2/18/13 1:35 AM
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Chocolate Shatner
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Fearless Winker - 

Leigh is Bruce Lee and Jim Weider's love child.


If Leigh fought the love child of John Wayne and Chuck Norris, the universe would explode from the awesomeness
2/18/13 3:05 AM
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Leigh
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Hahaha Phone Post
2/18/13 9:30 AM
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JamesDean57
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Check out this site.

http://www.mobilitywod.com/
4/10/13 7:21 AM
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Leigh
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Anyone know of a program that will make me hyperflexible? I want super flexibility. I can put the time in but want something I can do from home by myself. Like a routine to follow everyday.

My goal is Dhalsim-like mobility.

Cheers
4/10/13 6:12 PM
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andyman011
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Leigh - Anyone know of a program that will make me hyperflexible? I want super flexibility. I can put the time in but want something I can do from home by myself. Like a routine to follow everyday.

My goal is Dhalsim-like mobility.

Cheers
Contact bj Penn. Tell him you're looking at full hip and knee replacement. Ask him to volunteer his. Tell him you'd be honored to take his mobility Phone Post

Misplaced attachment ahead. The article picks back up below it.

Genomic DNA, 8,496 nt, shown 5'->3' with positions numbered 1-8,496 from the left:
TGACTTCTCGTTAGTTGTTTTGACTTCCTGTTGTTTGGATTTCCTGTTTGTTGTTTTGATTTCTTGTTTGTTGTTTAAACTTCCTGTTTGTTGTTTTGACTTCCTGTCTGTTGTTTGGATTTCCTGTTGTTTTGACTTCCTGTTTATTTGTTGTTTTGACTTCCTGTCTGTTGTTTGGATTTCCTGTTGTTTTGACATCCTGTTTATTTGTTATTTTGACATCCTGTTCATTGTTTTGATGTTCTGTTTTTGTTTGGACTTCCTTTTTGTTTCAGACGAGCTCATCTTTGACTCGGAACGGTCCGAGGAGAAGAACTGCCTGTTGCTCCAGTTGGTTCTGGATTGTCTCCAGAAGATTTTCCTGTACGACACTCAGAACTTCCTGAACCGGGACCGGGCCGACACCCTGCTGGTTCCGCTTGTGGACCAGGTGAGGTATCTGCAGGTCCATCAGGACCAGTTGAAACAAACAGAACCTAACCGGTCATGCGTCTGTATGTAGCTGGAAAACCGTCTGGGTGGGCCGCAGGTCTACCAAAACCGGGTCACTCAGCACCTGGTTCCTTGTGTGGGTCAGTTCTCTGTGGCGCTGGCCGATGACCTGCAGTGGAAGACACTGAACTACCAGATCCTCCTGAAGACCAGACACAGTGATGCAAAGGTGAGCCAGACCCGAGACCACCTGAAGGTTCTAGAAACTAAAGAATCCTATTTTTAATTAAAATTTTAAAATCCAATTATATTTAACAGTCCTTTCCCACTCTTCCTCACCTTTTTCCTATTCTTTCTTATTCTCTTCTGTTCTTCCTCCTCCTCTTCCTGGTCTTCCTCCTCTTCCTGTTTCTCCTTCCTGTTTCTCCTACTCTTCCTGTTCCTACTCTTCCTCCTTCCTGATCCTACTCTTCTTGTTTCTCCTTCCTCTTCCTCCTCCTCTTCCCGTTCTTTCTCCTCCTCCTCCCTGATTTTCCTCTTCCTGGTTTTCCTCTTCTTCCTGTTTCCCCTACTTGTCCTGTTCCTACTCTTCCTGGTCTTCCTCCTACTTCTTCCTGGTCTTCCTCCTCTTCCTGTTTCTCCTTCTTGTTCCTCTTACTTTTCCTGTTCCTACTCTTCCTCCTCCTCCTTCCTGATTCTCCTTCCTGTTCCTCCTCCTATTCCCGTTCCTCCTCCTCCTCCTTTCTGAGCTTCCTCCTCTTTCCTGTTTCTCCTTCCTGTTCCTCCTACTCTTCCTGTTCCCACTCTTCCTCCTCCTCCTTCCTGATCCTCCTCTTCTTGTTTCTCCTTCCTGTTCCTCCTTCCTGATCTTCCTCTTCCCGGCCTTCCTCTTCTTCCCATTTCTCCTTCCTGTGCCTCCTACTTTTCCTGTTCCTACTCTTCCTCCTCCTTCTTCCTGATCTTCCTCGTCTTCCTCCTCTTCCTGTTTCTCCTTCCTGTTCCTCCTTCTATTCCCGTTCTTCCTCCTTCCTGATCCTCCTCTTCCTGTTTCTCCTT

4/12/13 3:06 AM
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Leigh
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Someone told me that significantly improving flexibility as an adult is tough and basically impossible unless you were inactive etc. Any truth to this? Phone Post
4/12/13 4:00 AM
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12ealdeal
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Not to derail this.....maybe Leigh you could clarify

Based on that thread about the back, and not stretching it....

....in what context is stretching good/useful?

I have been doing it for years and starting to think perhaps it's the reason behind a bunch of recent injuries. (Given the discussion in that other thread).

Does being flexible also make you more prone to injury? I see the argument presented in that thread. But I see reasons for and against, and now I'm just pretty frustrated with the confusion. Phone Post 3.0
4/12/13 4:25 AM
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Leigh
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Being flexible can be somewhat inversely proportional to stability.

I hurt my back being stupid on dead lift. I don't think a flexible back is ideal and would rather have a strong back. However, for performance I think flexibility in hips, hamstrings and shoulders would be very useful. Phone Post
4/12/13 10:24 AM
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JamesDean57
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12ealdeal - Not to derail this.....maybe Leigh you could clarify

Based on that thread about the back, and not stretching it....